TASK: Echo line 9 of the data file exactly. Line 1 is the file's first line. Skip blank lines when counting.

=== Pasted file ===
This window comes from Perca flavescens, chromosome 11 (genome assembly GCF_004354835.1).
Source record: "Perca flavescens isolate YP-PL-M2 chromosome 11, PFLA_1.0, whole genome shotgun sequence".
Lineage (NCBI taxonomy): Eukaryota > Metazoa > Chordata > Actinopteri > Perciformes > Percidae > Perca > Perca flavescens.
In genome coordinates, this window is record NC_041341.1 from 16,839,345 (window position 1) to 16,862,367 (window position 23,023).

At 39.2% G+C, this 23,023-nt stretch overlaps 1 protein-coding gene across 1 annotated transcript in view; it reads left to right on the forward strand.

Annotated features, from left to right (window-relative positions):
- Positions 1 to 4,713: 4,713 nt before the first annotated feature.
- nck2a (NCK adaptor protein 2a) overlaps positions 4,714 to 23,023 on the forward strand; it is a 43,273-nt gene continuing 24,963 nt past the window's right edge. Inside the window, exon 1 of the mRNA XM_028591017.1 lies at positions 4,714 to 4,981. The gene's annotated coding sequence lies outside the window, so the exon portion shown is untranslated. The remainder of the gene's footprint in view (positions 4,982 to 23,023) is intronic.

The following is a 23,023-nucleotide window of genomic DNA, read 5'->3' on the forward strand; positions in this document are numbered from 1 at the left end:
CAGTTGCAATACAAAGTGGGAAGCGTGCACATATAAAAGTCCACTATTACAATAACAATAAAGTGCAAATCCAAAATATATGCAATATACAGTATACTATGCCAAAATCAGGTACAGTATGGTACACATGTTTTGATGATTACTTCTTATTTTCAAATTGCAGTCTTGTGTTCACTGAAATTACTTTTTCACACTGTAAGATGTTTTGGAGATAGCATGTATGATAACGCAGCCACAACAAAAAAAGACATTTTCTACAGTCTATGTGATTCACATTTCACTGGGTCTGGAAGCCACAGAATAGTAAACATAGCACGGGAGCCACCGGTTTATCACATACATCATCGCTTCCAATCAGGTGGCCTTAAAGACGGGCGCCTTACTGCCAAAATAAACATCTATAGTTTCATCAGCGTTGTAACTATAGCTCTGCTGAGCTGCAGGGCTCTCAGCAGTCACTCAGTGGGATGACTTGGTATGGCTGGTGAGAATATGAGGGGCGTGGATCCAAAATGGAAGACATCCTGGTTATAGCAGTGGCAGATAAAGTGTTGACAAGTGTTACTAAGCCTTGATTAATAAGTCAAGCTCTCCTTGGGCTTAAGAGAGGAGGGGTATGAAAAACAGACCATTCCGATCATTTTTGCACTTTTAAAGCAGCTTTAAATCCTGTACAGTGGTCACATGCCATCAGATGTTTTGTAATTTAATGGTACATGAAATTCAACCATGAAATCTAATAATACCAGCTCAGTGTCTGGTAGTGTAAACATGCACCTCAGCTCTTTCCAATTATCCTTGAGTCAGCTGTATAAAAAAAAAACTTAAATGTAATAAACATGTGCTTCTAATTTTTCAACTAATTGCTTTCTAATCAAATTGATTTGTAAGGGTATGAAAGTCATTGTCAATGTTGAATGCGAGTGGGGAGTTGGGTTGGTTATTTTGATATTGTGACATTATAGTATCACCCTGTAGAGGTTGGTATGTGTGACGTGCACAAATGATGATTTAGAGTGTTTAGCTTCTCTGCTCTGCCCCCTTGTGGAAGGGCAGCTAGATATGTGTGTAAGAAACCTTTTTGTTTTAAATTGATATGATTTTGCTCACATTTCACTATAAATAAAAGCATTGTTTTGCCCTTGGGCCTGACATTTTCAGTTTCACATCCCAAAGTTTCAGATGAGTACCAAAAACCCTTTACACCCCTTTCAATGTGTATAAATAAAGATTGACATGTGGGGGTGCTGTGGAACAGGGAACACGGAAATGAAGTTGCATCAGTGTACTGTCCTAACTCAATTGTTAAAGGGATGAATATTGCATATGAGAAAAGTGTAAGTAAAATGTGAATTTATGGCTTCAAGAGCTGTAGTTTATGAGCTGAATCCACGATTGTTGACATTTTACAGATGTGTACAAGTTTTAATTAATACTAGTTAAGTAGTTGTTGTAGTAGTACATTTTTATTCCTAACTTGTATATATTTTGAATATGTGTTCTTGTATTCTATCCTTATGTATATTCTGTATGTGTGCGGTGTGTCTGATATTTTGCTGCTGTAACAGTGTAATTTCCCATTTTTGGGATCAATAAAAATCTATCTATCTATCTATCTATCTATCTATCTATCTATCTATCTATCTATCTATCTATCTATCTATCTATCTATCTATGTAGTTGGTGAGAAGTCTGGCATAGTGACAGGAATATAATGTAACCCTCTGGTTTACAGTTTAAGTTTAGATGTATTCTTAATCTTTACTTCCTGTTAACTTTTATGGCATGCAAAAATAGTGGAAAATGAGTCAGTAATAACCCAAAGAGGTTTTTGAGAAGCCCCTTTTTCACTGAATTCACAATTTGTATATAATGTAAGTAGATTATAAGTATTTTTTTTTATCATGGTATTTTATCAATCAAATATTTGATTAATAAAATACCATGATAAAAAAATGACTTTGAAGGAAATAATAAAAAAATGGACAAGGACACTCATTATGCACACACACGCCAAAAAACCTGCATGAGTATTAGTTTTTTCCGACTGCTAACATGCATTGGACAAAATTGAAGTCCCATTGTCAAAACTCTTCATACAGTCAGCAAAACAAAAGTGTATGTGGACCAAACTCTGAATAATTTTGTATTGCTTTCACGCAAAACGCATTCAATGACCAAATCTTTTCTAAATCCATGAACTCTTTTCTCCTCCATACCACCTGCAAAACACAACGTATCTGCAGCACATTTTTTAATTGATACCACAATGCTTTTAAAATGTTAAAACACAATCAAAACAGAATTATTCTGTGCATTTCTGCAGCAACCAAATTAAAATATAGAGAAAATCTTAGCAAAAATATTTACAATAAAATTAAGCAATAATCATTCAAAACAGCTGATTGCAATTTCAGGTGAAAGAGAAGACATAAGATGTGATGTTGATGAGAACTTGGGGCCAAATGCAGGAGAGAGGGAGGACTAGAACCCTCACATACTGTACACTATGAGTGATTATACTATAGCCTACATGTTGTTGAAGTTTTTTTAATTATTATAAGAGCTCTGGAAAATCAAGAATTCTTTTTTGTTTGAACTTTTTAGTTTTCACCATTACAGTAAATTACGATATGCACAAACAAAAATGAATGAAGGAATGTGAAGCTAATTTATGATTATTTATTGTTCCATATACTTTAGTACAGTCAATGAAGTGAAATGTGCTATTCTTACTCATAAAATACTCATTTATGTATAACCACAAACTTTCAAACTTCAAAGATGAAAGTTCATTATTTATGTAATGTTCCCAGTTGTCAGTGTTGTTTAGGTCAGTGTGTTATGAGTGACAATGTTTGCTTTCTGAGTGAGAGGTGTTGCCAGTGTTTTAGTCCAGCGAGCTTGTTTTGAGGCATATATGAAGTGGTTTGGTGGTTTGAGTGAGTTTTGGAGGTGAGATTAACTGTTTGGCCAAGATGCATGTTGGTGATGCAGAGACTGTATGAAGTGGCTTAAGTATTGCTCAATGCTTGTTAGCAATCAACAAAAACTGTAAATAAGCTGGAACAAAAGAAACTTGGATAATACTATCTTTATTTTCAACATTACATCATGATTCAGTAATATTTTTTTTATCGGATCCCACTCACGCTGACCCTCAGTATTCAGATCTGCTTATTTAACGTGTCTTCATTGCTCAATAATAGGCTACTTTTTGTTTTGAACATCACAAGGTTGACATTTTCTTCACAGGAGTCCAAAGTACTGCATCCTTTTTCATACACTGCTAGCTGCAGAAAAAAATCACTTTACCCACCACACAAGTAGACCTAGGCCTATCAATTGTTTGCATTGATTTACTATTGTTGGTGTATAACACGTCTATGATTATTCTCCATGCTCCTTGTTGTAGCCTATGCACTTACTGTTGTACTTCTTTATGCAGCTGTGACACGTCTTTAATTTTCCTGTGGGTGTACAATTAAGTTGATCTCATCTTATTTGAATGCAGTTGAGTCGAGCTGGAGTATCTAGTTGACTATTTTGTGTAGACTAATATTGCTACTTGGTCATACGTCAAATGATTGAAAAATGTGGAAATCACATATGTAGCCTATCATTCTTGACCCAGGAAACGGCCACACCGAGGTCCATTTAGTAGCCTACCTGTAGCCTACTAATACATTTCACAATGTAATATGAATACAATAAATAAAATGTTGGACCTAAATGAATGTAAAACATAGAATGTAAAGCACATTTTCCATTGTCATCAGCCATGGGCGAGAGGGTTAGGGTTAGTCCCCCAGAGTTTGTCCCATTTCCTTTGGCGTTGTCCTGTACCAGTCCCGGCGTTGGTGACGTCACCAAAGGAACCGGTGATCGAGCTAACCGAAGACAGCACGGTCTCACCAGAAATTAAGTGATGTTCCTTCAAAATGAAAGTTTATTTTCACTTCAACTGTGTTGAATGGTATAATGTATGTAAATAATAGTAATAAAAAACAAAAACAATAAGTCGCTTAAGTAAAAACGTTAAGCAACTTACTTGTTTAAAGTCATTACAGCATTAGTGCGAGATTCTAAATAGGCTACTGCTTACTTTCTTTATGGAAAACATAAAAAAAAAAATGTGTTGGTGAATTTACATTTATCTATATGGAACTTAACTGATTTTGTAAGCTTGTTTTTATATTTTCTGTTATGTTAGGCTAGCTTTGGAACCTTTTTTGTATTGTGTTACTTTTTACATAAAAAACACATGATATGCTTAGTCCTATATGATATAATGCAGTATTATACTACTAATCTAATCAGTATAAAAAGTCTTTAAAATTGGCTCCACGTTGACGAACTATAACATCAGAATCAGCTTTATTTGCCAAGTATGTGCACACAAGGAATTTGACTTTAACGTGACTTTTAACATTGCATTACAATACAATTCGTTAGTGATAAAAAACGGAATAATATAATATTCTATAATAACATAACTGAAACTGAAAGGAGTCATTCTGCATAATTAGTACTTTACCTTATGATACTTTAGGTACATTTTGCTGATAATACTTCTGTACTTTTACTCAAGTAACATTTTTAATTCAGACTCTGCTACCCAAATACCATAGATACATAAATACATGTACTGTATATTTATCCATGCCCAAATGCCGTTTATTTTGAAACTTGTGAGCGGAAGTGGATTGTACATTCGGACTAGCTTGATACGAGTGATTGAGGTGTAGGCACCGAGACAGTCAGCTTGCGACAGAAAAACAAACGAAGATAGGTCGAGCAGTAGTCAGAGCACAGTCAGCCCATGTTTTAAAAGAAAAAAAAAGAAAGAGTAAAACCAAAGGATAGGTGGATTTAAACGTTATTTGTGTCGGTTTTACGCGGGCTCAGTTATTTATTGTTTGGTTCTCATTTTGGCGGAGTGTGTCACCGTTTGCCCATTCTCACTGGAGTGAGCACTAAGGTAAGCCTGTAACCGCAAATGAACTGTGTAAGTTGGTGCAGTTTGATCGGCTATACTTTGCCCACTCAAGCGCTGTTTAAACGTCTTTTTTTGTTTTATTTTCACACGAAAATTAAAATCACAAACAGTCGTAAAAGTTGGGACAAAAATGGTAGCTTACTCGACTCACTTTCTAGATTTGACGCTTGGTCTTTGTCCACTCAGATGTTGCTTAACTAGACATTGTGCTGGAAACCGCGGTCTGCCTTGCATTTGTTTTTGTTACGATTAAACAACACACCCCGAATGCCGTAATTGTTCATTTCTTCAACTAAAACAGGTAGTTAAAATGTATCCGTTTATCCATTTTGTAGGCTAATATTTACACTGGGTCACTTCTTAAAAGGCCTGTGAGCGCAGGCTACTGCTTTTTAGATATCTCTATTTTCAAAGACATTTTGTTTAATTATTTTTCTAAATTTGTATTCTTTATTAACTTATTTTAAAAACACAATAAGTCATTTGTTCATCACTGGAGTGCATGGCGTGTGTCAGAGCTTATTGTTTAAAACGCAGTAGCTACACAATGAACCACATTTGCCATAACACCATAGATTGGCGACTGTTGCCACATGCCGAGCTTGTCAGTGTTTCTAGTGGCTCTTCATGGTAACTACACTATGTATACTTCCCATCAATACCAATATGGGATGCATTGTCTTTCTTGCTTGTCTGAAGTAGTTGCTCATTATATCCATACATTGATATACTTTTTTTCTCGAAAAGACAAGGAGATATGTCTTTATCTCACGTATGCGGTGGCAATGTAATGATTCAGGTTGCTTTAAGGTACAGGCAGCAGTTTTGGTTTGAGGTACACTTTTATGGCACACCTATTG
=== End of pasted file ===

The following is a 23,023-nucleotide window of genomic DNA, read 5'->3' on the forward strand; positions in this document are numbered from 1 at the left end: